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National Journal: GOP Looking For A Casey Challenger

By Jeremy P. Jacobs
November 16, 2010 | 1:55 PM

Coming off Republican Pat Toomey‘s Senate win, Pennsylvania Republicans are fired up and already discussing how they can unseat first term Sen. Bob Casey (D-Pa.) in 2012.

The problem for Republicans, though, is the dearth of potential top tier challengers to run against Casey. In picking up a whopping five seats in the House this year, the Pennsylvania GOP is dealing with the reality that it cleared its bench in 2010. It is unlikely that a freshman representative turns around and launches a Senate campaign.

“The ‘A Team’ all got elected two weeks ago,” said Pennsylvania Republican strategist Charlie Gerow. “There are still some quality candidates out there, but the bench certainly isn’t as deep as it was.”

Among those likely to top the list are veteran Reps. Jim Gerlach (R) and Charlie Dent (R).

Gerlach has eyed statewide office in the past, having launched a gubernatorial campaign last year. Republicans note that Gerlach has always seemed to want to get out of Washington, though, so a run for the Senate might not be what he is looking for. Gerlach, like Dent, could be attracted to the six-year terms of the Senate since they currently face difficult re-election bids every two years.

Dent, who just won re-election to his fifth term in the House, would also be a top contender. The problem for Dent is geographical. He is from Allentown, which is near Toomey’s home and Pennsylvanians typically don’t go for two senators from the same part of the state.

After those two, the next tier of contenders is led by state Sen. Jake Corman (R). Corman is considered a rising star in the party. One GOP strategist said he’d be a candidate “straight from central casting” because he is charismatic and has shown he can raise money in buckets. He is the chairman of the state Senate Appropriations Committee and sources in Pennsylvania say he has already started making calls about the Senate race.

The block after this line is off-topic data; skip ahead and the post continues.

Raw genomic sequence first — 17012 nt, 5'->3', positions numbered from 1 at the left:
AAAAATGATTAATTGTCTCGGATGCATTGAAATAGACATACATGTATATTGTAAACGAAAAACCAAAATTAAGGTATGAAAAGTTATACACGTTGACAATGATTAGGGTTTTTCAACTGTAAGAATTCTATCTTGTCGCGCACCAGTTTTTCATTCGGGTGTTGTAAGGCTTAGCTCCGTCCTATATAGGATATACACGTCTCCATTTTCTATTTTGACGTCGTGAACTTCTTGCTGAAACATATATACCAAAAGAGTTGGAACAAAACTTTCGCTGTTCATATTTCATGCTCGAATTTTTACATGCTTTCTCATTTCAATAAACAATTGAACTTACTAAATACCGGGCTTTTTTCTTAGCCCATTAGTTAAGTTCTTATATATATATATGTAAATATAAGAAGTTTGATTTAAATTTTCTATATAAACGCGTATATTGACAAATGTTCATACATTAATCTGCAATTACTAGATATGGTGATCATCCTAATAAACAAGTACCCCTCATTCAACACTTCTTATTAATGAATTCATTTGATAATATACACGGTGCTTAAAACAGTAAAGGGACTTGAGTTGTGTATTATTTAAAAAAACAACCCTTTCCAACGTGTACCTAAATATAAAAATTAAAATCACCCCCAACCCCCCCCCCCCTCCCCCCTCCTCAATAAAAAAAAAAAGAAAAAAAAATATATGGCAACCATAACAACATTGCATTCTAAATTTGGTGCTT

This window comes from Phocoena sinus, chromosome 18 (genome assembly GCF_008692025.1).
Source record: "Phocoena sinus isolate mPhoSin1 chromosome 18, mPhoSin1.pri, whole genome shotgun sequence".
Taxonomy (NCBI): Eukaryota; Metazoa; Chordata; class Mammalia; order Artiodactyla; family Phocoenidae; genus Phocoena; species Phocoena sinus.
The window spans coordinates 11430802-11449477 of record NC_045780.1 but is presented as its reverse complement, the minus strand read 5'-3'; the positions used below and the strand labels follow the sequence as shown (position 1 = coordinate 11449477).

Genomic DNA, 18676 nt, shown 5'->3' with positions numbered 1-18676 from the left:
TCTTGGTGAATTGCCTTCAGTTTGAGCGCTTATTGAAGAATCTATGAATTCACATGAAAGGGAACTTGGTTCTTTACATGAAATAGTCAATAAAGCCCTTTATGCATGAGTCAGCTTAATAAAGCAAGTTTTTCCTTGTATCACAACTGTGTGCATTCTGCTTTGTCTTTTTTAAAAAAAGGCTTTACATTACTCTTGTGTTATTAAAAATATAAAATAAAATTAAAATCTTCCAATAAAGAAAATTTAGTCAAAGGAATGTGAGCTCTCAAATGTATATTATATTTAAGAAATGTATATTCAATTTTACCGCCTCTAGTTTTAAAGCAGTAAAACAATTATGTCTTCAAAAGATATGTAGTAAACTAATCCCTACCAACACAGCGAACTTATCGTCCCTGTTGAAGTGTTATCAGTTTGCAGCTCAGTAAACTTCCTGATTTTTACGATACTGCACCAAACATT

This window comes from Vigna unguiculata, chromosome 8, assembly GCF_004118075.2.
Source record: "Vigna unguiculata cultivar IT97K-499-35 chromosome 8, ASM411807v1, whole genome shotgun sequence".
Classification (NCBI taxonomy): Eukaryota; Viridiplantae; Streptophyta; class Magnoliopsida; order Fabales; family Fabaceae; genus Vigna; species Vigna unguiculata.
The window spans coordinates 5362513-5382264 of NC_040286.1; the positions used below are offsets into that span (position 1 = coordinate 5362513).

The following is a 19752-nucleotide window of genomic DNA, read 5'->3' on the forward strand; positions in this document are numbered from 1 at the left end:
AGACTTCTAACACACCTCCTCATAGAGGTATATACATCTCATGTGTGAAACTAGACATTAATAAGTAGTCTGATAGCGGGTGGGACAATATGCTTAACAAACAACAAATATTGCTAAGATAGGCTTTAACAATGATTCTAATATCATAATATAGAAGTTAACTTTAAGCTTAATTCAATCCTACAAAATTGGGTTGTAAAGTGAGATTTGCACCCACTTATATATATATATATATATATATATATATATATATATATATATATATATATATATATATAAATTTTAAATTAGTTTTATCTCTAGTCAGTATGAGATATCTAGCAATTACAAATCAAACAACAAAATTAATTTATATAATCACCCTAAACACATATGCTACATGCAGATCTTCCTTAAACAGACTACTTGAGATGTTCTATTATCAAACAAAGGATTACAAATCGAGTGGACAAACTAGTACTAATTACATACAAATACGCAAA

Like Dent, Corman has a geographical disadvantage. Corman is from Centre County — which is not one of the state’s population hubs.

Another Republican who might look at the race is radio talk show host Glen Meakem, who has close ties to the Tea Party. But Meaken has considered other races in the past and failed to pull the trigger.

Lack of top-tier names aside, Pennsylvania Republicans believe Casey will be vulnerable. Republicans are quick to point out that it will be easy to tie Casey to Pres. Obama, who has seen his numbers plummet in Pennsylvania.

And despite the continued Democratic registration advantage, the energy among Pennsylvania Republicans is the highest it has been in years. Republicans effectively turned out their base and disaffected independents and if that could be replicated in 2012, it would bode well for their chance against Casey.

Republicans say that Casey has been able to avoid tough races in the past in large part because his name — and that of his father, former Gov. Bob Casey — have scared off potential challengers and allowed Casey to skate to easy victories. Republicans are quick to point out that Casey actually lost his most hotly contested race when Gov. Ed Rendell beat him in the 2002 Democratic gubernatorial primary. His support of the health care bill, which has been viewed unfavorably in the state and played a role in several members’ losses, could hurt his brand as a culturally-conservative Democrat.

The Casey camp is already looking ahead to 2012. They point out that in 2006 Casey performed better in the southwest and northeast parts of the state than Rep. Joe Sestak did this year. They also expect that the presidential race will boost turnout in Democratic areas like Philadelphia.

“Sen. Casey takes every race seriously,” said Larry Smar, a spokesman for Casey. “He will run a strong campaign that highlights his record of putting Pennsylvanians first.”

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